The 2009 Plain English Campaign Awards marked the 30th year that we have recognised the saints and sinners who communicate with the public.
In 1980 we gave our first awards to six organisations that had used plain English in their documents. We also named and shamed more than 100 groups who were guilty of gobbledygook.
It is our light-hearted treatment of these people that has always attracted the most attention. We gave the first set of winners a repulsive wastepaper basket, and the 1981 winners found a parcel of tripe in their mail! Unfortunately, hygiene laws now prevent this, and instead we give the winners a plastic 'Golden Bull' trophy.
After the 1981 awards, a sceptical journalist phoned 20 previous Bull winners to see how they had reacted. Only one had taken no action and Eagle Star, one of the unfortunate winners, had totally rewritten their bull-winning policy.
We later found that government departments won so many of the Plain English (or 'good') awards that, in 1987, we gave the first Inside Write Awards for documents written by the civil service for civil servants. The category was so successful, we made it permanent in 1991.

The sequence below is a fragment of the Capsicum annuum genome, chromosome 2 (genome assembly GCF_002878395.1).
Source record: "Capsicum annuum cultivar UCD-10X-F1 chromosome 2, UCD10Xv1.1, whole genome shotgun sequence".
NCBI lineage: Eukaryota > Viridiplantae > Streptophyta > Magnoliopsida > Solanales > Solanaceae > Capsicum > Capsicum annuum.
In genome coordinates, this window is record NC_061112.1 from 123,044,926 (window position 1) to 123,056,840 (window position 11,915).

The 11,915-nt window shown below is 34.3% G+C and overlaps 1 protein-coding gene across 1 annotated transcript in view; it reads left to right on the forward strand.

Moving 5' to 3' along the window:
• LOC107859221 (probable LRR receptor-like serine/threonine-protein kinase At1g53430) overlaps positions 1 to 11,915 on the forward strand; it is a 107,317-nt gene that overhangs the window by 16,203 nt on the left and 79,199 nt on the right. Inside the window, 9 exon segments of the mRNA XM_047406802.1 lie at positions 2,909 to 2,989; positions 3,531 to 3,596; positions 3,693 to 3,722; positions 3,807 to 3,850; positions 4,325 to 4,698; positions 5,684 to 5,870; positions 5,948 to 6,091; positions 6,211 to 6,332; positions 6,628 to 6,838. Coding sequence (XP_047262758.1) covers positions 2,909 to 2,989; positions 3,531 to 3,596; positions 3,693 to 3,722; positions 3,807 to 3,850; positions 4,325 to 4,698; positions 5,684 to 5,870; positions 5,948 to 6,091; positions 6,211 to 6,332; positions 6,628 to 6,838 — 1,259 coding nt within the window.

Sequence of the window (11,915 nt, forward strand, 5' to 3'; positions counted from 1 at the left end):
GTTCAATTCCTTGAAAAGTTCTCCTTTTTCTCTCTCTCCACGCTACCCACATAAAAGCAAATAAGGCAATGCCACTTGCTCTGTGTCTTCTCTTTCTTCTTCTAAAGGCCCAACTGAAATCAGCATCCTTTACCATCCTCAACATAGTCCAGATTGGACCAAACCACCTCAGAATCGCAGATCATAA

1993 saw perhaps the most famous Golden Bull, awarded to the NHS for a 229-word definition of 'a bed'!
In 1995 we gave the first Crystal-clear Trophy to NatWest for being the bank most committed to plain English throughout the year. We later added other Crystal-clear categories, including local authorities and insurance.
In 2000, the Crystal-clear Trophies were replaced with a separate event, Crystal-clear day on 30 June. This was a celebration of all the documents that have earned the Crystal Mark.